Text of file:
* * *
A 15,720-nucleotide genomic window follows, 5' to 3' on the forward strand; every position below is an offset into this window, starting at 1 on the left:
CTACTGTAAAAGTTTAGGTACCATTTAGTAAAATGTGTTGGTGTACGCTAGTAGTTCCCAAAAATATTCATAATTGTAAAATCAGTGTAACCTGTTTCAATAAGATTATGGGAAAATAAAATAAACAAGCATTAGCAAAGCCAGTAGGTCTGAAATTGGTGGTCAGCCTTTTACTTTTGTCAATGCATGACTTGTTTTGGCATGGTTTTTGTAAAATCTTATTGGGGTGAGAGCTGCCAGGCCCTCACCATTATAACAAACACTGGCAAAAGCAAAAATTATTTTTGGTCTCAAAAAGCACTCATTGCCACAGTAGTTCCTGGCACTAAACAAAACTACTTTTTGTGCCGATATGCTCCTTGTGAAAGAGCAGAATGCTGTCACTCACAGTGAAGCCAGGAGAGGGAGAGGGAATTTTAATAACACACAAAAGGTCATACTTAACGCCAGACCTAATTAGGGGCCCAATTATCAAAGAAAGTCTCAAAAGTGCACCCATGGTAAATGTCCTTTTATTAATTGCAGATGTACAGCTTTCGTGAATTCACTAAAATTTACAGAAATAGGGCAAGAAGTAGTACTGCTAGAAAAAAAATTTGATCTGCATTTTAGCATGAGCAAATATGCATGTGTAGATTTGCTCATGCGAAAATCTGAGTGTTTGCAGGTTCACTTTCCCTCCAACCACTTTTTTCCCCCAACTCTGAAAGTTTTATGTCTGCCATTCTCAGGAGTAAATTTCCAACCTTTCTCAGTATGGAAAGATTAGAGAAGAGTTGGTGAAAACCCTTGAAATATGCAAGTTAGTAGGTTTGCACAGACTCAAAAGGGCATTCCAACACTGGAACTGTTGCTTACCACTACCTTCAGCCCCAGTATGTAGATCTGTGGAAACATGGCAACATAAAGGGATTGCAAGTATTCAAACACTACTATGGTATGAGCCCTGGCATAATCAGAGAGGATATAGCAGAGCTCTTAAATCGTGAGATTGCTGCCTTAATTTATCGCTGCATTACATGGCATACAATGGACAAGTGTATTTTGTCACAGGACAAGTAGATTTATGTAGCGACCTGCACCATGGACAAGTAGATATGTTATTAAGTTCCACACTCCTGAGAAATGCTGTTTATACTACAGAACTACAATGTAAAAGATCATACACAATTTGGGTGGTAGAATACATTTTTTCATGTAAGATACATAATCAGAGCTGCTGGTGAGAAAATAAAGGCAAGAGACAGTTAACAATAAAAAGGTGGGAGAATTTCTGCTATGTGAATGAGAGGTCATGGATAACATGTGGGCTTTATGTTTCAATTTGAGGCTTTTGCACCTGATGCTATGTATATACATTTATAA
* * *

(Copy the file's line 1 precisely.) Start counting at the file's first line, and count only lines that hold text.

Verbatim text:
A 15,720-nucleotide genomic window follows, 5' to 3' on the forward strand; every position below is an offset into this window, starting at 1 on the left: